“What John Stott Learned about Theology from Bird-Watching” – John Stott, the renowned Bible teacher and author, enjoyed birds for their own sake and as teachers of theological truths. In his most unique book, The Birds, Our Teachers: Essays in Orni-theology, Stott takes the reader on an adventure inside his own wonder and theological reflection over the variegated beauty of birds. In his own way, Stott was attempting to live out what Jesus said in the Sermon on the Mount: “Consider the birds of the air…” (Matthew 6:26). I came across this article by Tim Chester offering his take on this uniqueness in Stott while preparing my own message for this weekend from this same text.
“A Shadow of Your Future Self” – Friend and former colleague David Seemuth writes very personally about resurrection, mental illness, and true hope at NT Wright Online: “For as long as I can remember, my mother struggled with mental illness. Back when I was a young boy, they called the malady ‘manic-depressive disorder’. In the 1960s, the treatment regimen was harsh, given the lack of appropriate medications to deal with the illness. The approach would later be regarded as somewhat cruel and barbaric . Later, the understanding of the illness and treatment protocol changed. My mother was labeled ‘bi-polar’. Fortunately, better treatments were developed that helped her live a fruitful life….As my own theological studies progressed in my adult life, I understood that the hope of a Resurrection Body and a New Heaven and a New Earth, renewed by the Risen Christ, was my true hope. My mother, who trusted in Jesus as her Lord, will be raised up again, but with a renewed mind, no longer tortured by her illness.”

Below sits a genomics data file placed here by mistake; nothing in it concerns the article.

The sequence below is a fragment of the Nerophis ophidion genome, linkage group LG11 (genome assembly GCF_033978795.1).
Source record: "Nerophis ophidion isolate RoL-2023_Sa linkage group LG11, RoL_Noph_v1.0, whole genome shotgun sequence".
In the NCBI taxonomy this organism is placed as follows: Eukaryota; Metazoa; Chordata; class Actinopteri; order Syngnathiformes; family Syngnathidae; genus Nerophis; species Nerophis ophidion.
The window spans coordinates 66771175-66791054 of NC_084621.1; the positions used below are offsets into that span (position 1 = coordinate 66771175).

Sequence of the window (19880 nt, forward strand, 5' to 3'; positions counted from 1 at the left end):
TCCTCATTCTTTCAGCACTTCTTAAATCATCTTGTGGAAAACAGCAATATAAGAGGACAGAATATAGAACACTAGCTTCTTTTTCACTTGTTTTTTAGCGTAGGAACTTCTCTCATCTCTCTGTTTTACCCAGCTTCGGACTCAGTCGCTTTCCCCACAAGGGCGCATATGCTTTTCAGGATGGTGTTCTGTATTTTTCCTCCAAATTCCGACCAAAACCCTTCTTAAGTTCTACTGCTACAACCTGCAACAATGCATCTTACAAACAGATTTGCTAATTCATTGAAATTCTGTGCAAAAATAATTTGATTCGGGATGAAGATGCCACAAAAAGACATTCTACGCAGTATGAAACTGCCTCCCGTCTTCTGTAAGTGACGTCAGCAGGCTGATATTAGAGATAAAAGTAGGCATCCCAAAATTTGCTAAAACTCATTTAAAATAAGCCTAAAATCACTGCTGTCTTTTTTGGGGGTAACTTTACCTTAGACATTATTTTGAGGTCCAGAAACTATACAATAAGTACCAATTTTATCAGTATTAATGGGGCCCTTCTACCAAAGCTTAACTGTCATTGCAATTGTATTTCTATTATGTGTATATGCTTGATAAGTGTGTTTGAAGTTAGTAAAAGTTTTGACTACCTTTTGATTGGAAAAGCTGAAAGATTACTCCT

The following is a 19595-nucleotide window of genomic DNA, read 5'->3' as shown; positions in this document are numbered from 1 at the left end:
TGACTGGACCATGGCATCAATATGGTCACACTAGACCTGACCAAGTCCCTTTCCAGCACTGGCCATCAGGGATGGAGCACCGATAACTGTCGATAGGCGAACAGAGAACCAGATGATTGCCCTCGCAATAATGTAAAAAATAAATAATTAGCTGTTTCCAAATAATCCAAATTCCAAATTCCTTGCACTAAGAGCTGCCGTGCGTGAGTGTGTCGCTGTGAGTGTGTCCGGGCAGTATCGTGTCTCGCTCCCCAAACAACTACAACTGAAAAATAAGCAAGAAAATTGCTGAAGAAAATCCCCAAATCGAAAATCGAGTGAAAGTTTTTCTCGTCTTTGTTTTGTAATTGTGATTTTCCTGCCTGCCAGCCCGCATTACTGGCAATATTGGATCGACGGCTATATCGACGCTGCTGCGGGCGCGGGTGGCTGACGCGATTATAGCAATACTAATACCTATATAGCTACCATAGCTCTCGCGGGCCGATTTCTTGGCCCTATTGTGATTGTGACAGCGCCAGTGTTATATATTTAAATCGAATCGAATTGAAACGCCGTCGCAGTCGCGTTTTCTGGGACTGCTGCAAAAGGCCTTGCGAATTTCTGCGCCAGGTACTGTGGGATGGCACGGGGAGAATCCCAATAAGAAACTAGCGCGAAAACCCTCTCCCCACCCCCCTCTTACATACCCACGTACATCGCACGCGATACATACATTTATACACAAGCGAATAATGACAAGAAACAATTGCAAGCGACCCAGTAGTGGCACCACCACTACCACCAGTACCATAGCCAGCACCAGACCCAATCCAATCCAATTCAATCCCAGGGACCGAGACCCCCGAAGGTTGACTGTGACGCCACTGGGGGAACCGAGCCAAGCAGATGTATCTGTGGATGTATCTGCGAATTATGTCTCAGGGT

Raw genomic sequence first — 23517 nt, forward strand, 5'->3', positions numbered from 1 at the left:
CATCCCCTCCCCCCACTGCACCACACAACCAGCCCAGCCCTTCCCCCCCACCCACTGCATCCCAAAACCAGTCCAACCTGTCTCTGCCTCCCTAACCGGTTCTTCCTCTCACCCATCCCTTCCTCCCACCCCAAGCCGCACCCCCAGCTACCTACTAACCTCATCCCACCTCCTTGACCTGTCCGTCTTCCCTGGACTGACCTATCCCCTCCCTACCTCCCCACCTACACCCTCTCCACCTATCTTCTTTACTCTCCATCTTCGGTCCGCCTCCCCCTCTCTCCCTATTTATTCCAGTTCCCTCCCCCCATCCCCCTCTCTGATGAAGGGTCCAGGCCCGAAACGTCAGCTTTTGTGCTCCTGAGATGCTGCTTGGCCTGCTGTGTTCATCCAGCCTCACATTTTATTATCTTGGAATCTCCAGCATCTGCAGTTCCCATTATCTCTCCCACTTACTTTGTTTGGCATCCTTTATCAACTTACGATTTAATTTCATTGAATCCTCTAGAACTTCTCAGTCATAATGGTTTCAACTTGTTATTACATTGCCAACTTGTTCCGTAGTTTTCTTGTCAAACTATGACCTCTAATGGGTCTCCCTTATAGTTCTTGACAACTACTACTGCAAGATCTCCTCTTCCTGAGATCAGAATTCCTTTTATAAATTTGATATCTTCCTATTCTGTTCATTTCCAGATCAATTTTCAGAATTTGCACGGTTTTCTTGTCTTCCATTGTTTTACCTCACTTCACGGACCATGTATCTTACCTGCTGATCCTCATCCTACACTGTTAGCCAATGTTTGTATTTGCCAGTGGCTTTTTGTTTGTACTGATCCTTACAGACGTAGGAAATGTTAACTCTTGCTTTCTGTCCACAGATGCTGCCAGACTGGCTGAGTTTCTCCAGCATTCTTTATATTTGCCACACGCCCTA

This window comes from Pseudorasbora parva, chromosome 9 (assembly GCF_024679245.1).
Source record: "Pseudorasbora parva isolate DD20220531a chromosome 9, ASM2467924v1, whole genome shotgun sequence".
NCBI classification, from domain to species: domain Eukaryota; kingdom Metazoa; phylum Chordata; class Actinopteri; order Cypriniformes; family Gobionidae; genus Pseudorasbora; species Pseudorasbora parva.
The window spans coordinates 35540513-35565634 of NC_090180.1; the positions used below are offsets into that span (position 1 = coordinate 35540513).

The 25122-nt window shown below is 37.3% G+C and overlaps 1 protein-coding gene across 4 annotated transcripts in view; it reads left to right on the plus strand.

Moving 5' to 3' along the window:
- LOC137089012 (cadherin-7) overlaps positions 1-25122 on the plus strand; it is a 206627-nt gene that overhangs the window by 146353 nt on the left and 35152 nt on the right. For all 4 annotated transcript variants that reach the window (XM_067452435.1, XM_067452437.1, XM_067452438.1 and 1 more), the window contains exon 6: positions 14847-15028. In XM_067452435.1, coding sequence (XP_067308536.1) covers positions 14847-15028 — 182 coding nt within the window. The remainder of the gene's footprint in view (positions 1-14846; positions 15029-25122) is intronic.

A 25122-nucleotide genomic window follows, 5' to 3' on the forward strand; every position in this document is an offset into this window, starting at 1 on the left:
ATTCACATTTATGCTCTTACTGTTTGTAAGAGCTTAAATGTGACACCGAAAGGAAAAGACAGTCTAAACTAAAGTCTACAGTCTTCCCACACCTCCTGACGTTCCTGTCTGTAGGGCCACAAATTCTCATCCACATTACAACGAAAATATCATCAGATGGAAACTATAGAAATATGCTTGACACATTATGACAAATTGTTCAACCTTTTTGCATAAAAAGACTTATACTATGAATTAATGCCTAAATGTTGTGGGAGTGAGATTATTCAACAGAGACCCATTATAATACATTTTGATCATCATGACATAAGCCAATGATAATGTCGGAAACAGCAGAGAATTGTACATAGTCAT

Music: Poor Bishop Hooper, “Jesus Walked This Lonesome Valley“